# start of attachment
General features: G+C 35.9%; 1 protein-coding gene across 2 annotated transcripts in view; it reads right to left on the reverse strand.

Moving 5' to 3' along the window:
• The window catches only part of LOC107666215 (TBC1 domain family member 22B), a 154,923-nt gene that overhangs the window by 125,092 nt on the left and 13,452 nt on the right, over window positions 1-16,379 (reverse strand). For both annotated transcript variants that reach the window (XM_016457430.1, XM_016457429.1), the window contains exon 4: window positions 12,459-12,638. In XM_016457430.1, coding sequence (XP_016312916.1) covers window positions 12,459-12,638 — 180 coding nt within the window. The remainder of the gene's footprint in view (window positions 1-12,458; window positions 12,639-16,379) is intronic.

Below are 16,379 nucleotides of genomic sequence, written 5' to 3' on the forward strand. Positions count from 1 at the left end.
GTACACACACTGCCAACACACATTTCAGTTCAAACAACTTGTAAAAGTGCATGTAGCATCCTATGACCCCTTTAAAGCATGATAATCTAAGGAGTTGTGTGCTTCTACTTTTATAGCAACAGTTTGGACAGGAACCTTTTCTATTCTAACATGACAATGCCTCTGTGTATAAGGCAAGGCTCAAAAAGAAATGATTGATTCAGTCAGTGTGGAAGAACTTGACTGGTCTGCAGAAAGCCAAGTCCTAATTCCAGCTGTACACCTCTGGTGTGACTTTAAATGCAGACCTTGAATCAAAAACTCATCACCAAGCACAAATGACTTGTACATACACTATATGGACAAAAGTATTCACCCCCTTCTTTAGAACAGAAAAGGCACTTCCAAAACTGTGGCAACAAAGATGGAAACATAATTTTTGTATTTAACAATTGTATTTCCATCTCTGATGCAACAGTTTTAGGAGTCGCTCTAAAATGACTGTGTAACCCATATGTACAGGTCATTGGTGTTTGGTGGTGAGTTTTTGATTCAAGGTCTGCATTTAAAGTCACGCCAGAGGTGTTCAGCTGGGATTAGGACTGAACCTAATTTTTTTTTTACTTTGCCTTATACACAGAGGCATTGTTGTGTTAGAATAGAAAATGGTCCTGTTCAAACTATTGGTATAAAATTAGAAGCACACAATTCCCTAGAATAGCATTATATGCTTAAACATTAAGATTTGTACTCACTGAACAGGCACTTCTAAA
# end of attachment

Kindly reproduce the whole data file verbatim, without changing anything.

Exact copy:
General features: G+C 35.9%; 1 protein-coding gene across 2 annotated transcripts in view; it reads right to left on the reverse strand.

Moving 5' to 3' along the window:
• The window catches only part of LOC107666215 (TBC1 domain family member 22B), a 154,923-nt gene that overhangs the window by 125,092 nt on the left and 13,452 nt on the right, over window positions 1-16,379 (reverse strand). For both annotated transcript variants that reach the window (XM_016457430.1, XM_016457429.1), the window contains exon 4: window positions 12,459-12,638. In XM_016457430.1, coding sequence (XP_016312916.1) covers window positions 12,459-12,638 — 180 coding nt within the window. The remainder of the gene's footprint in view (window positions 1-12,458; window positions 12,639-16,379) is intronic.

Below are 16,379 nucleotides of genomic sequence, written 5' to 3' on the forward strand. Positions count from 1 at the left end.
GTACACACACTGCCAACACACATTTCAGTTCAAACAACTTGTAAAAGTGCATGTAGCATCCTATGACCCCTTTAAAGCATGATAATCTAAGGAGTTGTGTGCTTCTACTTTTATAGCAACAGTTTGGACAGGAACCTTTTCTATTCTAACATGACAATGCCTCTGTGTATAAGGCAAGGCTCAAAAAGAAATGATTGATTCAGTCAGTGTGGAAGAACTTGACTGGTCTGCAGAAAGCCAAGTCCTAATTCCAGCTGTACACCTCTGGTGTGACTTTAAATGCAGACCTTGAATCAAAAACTCATCACCAAGCACAAATGACTTGTACATACACTATATGGACAAAAGTATTCACCCCCTTCTTTAGAACAGAAAAGGCACTTCCAAAACTGTGGCAACAAAGATGGAAACATAATTTTTGTATTTAACAATTGTATTTCCATCTCTGATGCAACAGTTTTAGGAGTCGCTCTAAAATGACTGTGTAACCCATATGTACAGGTCATTGGTGTTTGGTGGTGAGTTTTTGATTCAAGGTCTGCATTTAAAGTCACGCCAGAGGTGTTCAGCTGGGATTAGGACTGAACCTAATTTTTTTTTTACTTTGCCTTATACACAGAGGCATTGTTGTGTTAGAATAGAAAATGGTCCTGTTCAAACTATTGGTATAAAATTAGAAGCACACAATTCCCTAGAATAGCATTATATGCTTAAACATTAAGATTTGTACTCACTGAACAGGCACTTCTAAA